Another day, another tablet?
Another day, another tablet. This time its for people who need help cutting their alcohol consumption.
But is this another example of what some are calling a worrying trend, "a pill for every ill"? Is it the best response to the scourge of alcoholism?
Nobody doubts the cost to society of excess drinking. The government estimates that alcohol-related harm leads to annual costs of £21bn - including direct costs to the NHS, the effects of alcohol-induced crime and lost productivity in the economy.
The drug's manufacturer Lundbeck says that large-scale trials have shown that it can reduce alcohol dependence in certain patients by an average of 61% over a six month period.
The tablets, costing the NHS about £3 each, are taken in association with counselling.
So what's the cost?
NICE acknowledges that its not possible to estimate what the usage might be. Predictions from Lundbeck suggest that around 5,800 people in England and Wales might be prescribed the tablets in the first year of use. That would rise to nearly 66,000 in the fifth year.
The total bill in the first year would be about £2.2m, rising to more than £25m in the fifth year.
That £25m cost of prescribing to 66,000 looks like a minimum likely cost given that the eligible population in England is 600,000. Being eligible of course does not mean that the drug would be appropriate but the acceleration in annual costs over five years might well continue over a longer period.
In essence, taxpayers are being asked to fund treatment in an attempt to reduce costs associated with alcohol misuse.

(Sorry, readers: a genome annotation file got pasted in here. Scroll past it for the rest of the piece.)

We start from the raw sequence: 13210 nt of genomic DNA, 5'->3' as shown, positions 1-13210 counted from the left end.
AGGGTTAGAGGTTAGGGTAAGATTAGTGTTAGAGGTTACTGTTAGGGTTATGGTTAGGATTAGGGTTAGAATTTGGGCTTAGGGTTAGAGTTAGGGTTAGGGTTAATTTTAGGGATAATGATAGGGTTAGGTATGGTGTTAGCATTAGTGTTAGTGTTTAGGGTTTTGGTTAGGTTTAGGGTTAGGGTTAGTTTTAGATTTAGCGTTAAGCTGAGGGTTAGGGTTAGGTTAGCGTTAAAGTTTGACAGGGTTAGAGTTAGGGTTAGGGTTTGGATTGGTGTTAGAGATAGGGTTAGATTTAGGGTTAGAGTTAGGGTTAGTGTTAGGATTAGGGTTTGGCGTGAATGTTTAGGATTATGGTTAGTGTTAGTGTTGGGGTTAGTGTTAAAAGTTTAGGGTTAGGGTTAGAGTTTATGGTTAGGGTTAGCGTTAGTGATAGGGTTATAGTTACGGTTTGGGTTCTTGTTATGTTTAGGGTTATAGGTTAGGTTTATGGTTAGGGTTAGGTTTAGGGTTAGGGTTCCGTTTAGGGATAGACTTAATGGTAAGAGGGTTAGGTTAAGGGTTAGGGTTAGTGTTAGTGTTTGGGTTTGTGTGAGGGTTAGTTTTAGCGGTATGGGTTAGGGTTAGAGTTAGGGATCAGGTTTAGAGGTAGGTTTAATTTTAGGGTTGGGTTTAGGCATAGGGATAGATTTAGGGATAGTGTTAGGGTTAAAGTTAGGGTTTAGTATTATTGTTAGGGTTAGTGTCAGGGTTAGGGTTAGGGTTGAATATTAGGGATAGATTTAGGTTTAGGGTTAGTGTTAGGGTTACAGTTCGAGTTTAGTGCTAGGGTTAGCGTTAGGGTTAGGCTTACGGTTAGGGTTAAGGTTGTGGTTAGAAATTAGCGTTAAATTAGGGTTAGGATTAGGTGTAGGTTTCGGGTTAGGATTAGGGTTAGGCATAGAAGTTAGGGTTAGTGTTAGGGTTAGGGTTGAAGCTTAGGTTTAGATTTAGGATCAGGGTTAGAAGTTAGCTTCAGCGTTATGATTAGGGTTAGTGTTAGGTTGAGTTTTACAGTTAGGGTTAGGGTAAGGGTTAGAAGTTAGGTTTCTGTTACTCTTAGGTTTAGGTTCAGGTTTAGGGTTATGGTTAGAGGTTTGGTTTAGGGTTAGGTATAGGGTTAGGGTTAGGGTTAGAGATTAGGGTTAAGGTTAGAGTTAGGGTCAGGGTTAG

But moderate consumers and non-drinkers might feel this is unfair. There is an argument for using other policy levers to encourage people who drink excessively to moderate their consumption.
The Faculty of Public Health has argued there are simple alternatives to medication which would reduce alcohol consumption, including cutting drink advertising and introducing a minimum price per unit.
The faculty points out that there are pressures on the NHS budget and prescribing nalmefene might not be the best use of resources.
Minimum pricing is a contentious issue.
This government stalled on the idea and is said now to be "considering" the arguments for going down that route.
The Scottish administration's attempt to impose a minimum price of 50p per unit has been held up by a legal challenge mounted by the drinks industry.
A decision by the European Court of Justice may not come till next year. As it happens, nalmefene has been available in Scotland since October 2013.
Pills to tackle drink problems? Bariatric surgery to deal with obesity? All on the NHS and paid for by taxpayers?
It's easy to construct populist headlines which miss the complexities of the arguments about helping people with acute conditions.
But with all the demands on the health service these questions will continue to be asked.